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Agility is defined as the ability to move, change direction, and position the body effectively while under control. It differs from quickness in that agility is in response to a known stimulus. 



Training for speed, agility, and quickness is different than most other training. The athlete MUST allow for sufficient rest between each iteration to allow for cardiorespiratory recovery. This affords the athlete the ability to perform at max effort during each iteration, which is optimal.


For a scientific look at agility with some drills outlined, click the image below. 


















Looking at the most popular sports being played today (baseball, football, basketball, soccer, etc.), notice that the majority of movements occur within 10 yards. These movements, which include rapid acceleration, deceleration, rotation, level changes, and changes in direction, are all characteristics of agility. Knowing that most of an athlete’s movements occur in this fashion, we can see the importance of this type of training. 


In my speed section, I touched upon the importance of strength training and how that translates into a more powerful, less injury prone athlete. Those strength-training benefits apply to agility training as well. A stronger athlete will be more powerful and able to generate more force into the ground while performing change-of-direction drills (like the cone box drill). A great quote to support this concept comes from Lee Brown and Vance Ferrigno in their book, Training for Speed, Agility, and Quickness:


“The key to improving agility is to minimize the loss of speed when shifting the body’s center of gravity.” 

How do we minimize that loss of speed?
Proper technique training, adequate progressions, and focusing on both acceleration and minimizing ground contact time during movements, will make the difference.


In addition to increased force production, Agility focuses on the amortization phase of training. Also called a transition phase, it is the time between the eccentric and concentric phases of a movement. Simply put, it is the ground contact time between repeated jumps.

The longer an athlete is on the ground, or the longer it takes an athlete to absorb and push off to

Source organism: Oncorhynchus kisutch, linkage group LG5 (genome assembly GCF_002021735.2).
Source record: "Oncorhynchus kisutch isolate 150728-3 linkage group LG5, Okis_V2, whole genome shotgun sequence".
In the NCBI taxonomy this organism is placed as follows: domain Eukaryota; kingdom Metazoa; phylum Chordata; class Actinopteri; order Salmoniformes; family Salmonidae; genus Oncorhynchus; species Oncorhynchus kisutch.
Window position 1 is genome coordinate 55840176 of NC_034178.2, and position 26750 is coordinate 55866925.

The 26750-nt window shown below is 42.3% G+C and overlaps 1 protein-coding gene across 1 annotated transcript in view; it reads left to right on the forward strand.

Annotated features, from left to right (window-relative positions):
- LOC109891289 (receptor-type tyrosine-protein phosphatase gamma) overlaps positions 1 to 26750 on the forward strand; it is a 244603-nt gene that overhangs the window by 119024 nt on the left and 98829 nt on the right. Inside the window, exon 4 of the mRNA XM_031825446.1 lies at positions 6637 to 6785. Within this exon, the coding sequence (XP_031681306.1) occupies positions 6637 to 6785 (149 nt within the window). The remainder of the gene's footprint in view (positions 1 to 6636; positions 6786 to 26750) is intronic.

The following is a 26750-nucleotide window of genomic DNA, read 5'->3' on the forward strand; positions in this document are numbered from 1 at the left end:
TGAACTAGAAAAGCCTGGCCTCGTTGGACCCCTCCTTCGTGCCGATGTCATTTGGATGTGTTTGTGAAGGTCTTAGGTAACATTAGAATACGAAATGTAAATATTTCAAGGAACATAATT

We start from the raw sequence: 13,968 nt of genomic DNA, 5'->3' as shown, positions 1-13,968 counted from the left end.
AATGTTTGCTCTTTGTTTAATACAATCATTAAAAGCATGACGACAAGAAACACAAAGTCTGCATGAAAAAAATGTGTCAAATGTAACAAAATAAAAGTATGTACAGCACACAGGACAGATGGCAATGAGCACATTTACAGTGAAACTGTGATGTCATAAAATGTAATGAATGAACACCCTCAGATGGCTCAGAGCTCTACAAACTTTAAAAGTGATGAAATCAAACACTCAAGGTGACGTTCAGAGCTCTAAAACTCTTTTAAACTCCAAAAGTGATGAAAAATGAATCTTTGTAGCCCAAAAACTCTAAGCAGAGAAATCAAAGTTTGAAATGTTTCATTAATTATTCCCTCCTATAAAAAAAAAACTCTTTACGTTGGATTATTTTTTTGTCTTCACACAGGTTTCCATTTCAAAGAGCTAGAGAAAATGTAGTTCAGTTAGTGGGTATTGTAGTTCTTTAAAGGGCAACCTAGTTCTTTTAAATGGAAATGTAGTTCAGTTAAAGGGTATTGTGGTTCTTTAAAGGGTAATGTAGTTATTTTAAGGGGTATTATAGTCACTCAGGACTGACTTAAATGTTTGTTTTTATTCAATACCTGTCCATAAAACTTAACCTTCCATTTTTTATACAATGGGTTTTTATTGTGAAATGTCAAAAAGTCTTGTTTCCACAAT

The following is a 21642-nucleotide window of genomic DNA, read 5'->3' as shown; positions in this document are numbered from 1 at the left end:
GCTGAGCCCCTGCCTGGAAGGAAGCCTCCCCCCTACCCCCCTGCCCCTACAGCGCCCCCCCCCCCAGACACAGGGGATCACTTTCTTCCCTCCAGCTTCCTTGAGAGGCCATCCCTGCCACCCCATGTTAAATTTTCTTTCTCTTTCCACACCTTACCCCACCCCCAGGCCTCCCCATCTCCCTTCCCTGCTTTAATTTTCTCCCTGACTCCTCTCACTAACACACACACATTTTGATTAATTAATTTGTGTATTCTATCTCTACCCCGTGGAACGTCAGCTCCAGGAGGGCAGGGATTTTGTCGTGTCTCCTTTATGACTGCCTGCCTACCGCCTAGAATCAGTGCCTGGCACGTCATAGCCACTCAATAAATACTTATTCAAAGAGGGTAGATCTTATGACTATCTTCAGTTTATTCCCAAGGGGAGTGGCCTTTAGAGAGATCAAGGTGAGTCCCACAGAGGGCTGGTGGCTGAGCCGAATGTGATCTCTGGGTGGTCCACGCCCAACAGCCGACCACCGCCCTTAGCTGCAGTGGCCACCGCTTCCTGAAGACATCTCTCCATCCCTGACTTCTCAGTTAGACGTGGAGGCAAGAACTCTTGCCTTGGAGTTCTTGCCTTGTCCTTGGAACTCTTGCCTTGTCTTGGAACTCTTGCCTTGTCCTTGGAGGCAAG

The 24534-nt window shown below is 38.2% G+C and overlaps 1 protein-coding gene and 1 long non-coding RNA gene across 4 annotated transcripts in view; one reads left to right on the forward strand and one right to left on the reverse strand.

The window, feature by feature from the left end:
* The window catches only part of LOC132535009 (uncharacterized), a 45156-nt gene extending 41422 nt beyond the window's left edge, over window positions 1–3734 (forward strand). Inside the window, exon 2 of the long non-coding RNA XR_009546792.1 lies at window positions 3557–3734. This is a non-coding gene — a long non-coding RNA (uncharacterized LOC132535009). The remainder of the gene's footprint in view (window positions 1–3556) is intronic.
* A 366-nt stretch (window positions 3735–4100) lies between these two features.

accelerate into a new direction, the less powerful that next movement will be. This longer transition
phase is encompassed in the stretch shortening cycle (SSC) that occurs in most activities. This is
basically comprised of three elements: the initial eccentric phase, the transition phase, and then the
concentric phase when the athlete produces a force that results in the next movement. This SSC involves storing elastic energy, the stretch reflex that will be used to powerfully move the athlete into a jump or a change of direction.

If an athlete performs a box-depth jump and pauses on the ground (transition phase) for two
seconds, then jumps onto the box, the results will suffer. The stored energy initially created in the eccentric phase will be lost and the athlete will be less powerful. With this information, it’s important to focus on improving the amortization phase of an athlete’s movements. Keep this phase as short as possible to take full advantage of the stored elastic energy that is produced in the muscles during the various movements that makeup agility.


Below you'll find a few pictures my friend Google showed me that I've taken into my library entitled "Coney Fun."



Now we transition to some fun with an agility ladder. To get really creative, combine a latter with some cones, or use tennis balls for hand-eye coordination improvement while moving through the ladder. Get creative!!!


Disregard her intro - when people talk about "speed & agility" it makes me twitch. They're two different entities, trained differently. Secondly, she says agility drills will improve your reaction time - this is partially true. Go to the quickness page for more on this. 



"Speed & Agility" in this one, too. 

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